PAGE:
Case Study #04 The Night Eater

Men's Health (UK) - - 7 New Ways To Lose 5kg -

For most of the day, food is barely on your radar: you might skip break­fast and eat a sand­wich at lunch. But at night, you feast: your din­ner plates have barely been cleared be­fore you’re raid­ing the cup­boards again.

“This back­load­ing of calo­ries seems to pre­dis­pose peo­ple to be over­weight,” Martin says. Ac­cord­ing to Pen­ning­ton re­searcher Court­ney M Peter­son, it’s more than a case of in­take vs out­put. Late-night eat­ing dis­rupts in­sulin sen­si­tiv­ity, raises blood pres­sure and hin­ders fat loss. “We think that eat­ing later at night puts your body’s ‘clocks’ in dif­fer­ent time zones,” she says, “lead­ing to con­flict­ing sig­nals.”

The Pre­scrip­tion Try a com­pressed eat­ing sched­ule. In a study con­ducted by Peter­son, when sub­jects took all of their meals be­tween 8am and 2pm, they burned more fat and felt less hun­gry than those eat­ing the same amount on a nor­mal sched­ule. Ini­tially, you may find that you have lit­tle ap­petite dur­ing the day, but it’s worth per­sist­ing. One alum­nus of the study said he dreaded feel­ing over­full af­ter his last meal in the early af­ter­noon – but, in five weeks, he lost weight, re­bal­anced his blood su­gar and low­ered his blood pres­sure.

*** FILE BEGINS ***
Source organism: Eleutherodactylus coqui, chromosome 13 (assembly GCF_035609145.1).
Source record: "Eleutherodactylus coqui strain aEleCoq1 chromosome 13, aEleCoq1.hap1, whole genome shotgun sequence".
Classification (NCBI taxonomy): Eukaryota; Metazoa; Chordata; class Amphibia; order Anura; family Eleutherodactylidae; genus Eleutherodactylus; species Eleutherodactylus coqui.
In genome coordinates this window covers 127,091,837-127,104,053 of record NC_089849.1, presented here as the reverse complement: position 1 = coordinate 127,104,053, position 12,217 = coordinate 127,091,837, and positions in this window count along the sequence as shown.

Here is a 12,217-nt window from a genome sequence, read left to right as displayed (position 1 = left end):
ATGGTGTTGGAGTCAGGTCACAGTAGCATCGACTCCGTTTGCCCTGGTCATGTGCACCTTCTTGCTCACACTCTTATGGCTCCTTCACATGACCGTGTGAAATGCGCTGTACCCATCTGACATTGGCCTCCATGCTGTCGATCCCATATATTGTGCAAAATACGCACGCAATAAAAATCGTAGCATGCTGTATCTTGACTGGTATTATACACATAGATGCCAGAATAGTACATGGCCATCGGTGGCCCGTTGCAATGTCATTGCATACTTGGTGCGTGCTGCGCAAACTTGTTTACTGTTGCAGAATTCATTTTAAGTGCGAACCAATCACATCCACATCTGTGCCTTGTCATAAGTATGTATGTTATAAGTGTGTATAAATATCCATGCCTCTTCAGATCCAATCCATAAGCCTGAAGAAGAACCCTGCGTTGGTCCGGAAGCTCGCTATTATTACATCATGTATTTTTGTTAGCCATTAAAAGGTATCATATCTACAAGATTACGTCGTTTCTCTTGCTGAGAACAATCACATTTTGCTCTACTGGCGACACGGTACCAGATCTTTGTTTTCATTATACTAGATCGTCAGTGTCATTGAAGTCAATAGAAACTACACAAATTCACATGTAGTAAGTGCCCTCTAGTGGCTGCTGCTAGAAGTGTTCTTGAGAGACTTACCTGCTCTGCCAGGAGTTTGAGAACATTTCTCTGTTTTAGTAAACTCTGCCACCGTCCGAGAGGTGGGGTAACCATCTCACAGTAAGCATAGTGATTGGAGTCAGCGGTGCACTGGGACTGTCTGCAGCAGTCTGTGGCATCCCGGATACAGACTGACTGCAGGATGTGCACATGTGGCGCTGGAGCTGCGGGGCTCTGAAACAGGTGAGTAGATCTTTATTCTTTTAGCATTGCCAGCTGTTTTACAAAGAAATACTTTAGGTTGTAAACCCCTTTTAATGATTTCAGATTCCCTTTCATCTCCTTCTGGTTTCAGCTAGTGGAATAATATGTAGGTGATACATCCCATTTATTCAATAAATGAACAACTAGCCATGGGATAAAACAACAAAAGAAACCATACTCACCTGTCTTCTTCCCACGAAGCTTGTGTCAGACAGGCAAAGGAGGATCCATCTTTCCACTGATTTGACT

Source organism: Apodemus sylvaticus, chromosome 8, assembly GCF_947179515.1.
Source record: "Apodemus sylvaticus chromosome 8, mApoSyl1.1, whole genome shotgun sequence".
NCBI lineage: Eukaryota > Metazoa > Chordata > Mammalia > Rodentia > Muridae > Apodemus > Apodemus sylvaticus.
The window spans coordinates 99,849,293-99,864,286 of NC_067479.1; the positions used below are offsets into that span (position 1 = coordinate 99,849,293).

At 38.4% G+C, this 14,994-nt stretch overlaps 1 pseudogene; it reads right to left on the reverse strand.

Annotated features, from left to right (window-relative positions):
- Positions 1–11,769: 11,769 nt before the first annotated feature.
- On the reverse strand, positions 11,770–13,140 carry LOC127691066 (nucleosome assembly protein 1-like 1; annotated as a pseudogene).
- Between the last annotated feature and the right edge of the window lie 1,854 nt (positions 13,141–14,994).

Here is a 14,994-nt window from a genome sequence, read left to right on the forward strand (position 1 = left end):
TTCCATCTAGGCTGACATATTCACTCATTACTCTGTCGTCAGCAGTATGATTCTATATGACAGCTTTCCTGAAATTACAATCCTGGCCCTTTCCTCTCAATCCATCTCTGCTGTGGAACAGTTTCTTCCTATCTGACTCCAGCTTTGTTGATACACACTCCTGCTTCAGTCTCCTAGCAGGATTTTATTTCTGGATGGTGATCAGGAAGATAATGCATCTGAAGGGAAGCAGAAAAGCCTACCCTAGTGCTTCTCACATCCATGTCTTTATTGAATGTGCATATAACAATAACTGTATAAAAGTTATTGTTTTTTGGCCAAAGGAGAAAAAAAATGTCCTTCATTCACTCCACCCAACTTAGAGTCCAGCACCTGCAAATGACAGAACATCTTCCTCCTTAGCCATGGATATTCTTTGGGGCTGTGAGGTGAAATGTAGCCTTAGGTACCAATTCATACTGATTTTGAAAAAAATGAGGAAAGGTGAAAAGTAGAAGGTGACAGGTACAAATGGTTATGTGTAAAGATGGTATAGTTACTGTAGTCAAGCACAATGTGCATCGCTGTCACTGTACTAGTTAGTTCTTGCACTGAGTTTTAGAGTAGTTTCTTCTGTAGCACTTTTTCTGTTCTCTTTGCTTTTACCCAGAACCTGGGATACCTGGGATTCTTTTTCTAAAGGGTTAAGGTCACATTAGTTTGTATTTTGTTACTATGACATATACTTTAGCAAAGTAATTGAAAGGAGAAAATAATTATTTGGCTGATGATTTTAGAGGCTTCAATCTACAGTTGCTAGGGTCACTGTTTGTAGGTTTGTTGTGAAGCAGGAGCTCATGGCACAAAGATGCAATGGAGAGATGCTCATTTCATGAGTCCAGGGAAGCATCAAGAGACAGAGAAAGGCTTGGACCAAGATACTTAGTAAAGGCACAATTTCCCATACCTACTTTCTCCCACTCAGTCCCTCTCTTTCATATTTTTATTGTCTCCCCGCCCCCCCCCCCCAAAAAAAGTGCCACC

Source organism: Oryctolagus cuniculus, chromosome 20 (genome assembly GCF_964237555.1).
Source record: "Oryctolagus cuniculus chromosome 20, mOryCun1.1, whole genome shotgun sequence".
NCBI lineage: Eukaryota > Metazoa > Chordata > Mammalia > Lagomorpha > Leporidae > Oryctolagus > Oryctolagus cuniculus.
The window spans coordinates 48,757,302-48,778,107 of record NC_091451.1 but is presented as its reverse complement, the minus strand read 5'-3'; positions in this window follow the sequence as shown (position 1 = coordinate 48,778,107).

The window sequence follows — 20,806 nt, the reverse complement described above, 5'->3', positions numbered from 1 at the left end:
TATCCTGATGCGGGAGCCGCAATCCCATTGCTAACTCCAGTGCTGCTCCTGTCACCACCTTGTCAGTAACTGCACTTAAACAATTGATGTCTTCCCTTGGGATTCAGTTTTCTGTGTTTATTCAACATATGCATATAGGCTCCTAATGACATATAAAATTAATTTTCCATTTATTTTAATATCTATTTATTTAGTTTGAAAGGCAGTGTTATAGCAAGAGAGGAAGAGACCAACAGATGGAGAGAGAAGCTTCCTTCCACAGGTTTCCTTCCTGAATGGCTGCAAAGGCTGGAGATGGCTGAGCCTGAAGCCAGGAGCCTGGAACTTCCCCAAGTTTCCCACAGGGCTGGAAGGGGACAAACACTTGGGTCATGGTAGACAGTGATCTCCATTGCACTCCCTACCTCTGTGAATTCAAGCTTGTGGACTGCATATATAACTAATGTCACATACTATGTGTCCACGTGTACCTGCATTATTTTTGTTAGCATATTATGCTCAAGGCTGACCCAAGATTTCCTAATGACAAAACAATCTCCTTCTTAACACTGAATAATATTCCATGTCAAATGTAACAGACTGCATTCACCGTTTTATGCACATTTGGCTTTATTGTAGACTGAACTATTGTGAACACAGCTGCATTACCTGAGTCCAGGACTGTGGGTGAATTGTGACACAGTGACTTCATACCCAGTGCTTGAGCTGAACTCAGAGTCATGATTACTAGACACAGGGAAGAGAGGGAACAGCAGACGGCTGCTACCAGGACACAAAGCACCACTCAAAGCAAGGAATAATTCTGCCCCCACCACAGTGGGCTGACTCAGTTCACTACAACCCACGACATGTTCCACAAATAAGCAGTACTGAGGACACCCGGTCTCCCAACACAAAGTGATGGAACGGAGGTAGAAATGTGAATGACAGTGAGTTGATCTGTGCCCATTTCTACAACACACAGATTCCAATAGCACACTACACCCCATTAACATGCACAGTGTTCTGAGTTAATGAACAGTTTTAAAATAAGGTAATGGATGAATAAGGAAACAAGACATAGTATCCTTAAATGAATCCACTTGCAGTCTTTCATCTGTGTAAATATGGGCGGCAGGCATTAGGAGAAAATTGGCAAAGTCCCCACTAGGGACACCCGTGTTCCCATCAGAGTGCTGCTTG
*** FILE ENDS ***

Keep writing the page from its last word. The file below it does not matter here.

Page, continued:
Al­ter­ing your sleep pat­terns may help, too. Wake up early to train, fir­ing up your ap­petite, and aim to be in bed by 10pm, which will also cut into your evening snack time. If you’re strug­gling to wake up with the alarm, try sleep­ing with the cur­tains open, in­stead. The nat­u­ral light will rewire your brain.

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